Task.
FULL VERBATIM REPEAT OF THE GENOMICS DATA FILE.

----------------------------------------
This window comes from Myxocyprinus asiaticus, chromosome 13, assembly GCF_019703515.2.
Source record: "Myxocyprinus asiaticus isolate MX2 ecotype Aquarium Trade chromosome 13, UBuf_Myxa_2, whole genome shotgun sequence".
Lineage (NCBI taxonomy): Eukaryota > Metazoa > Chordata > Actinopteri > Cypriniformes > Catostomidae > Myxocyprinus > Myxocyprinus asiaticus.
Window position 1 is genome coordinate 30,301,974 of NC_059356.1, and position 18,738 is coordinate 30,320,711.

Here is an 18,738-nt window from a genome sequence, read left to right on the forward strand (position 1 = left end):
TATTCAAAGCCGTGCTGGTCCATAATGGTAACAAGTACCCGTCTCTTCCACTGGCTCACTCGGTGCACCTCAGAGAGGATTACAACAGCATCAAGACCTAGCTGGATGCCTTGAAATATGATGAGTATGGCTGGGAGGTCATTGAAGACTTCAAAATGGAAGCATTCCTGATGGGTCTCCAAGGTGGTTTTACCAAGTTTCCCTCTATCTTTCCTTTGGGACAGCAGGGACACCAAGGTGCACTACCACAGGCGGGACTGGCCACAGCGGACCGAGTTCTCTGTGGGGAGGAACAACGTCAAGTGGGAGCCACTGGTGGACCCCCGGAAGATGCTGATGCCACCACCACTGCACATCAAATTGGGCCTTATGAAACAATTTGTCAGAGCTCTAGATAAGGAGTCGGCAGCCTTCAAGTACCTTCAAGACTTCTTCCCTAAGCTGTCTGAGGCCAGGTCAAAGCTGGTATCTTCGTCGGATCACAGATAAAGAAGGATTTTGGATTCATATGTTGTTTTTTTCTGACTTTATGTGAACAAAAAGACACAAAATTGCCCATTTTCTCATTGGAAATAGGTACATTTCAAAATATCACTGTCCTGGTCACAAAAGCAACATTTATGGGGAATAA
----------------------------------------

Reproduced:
This window comes from Myxocyprinus asiaticus, chromosome 13, assembly GCF_019703515.2.
Source record: "Myxocyprinus asiaticus isolate MX2 ecotype Aquarium Trade chromosome 13, UBuf_Myxa_2, whole genome shotgun sequence".
Lineage (NCBI taxonomy): Eukaryota > Metazoa > Chordata > Actinopteri > Cypriniformes > Catostomidae > Myxocyprinus > Myxocyprinus asiaticus.
Window position 1 is genome coordinate 30,301,974 of NC_059356.1, and position 18,738 is coordinate 30,320,711.

Here is an 18,738-nt window from a genome sequence, read left to right on the forward strand (position 1 = left end):
TATTCAAAGCCGTGCTGGTCCATAATGGTAACAAGTACCCGTCTCTTCCACTGGCTCACTCGGTGCACCTCAGAGAGGATTACAACAGCATCAAGACCTAGCTGGATGCCTTGAAATATGATGAGTATGGCTGGGAGGTCATTGAAGACTTCAAAATGGAAGCATTCCTGATGGGTCTCCAAGGTGGTTTTACCAAGTTTCCCTCTATCTTTCCTTTGGGACAGCAGGGACACCAAGGTGCACTACCACAGGCGGGACTGGCCACAGCGGACCGAGTTCTCTGTGGGGAGGAACAACGTCAAGTGGGAGCCACTGGTGGACCCCCGGAAGATGCTGATGCCACCACCACTGCACATCAAATTGGGCCTTATGAAACAATTTGTCAGAGCTCTAGATAAGGAGTCGGCAGCCTTCAAGTACCTTCAAGACTTCTTCCCTAAGCTGTCTGAGGCCAGGTCAAAGCTGGTATCTTCGTCGGATCACAGATAAAGAAGGATTTTGGATTCATATGTTGTTTTTTTCTGACTTTATGTGAACAAAAAGACACAAAATTGCCCATTTTCTCATTGGAAATAGGTACATTTCAAAATATCACTGTCCTGGTCACAAAAGCAACATTTATGGGGAATAA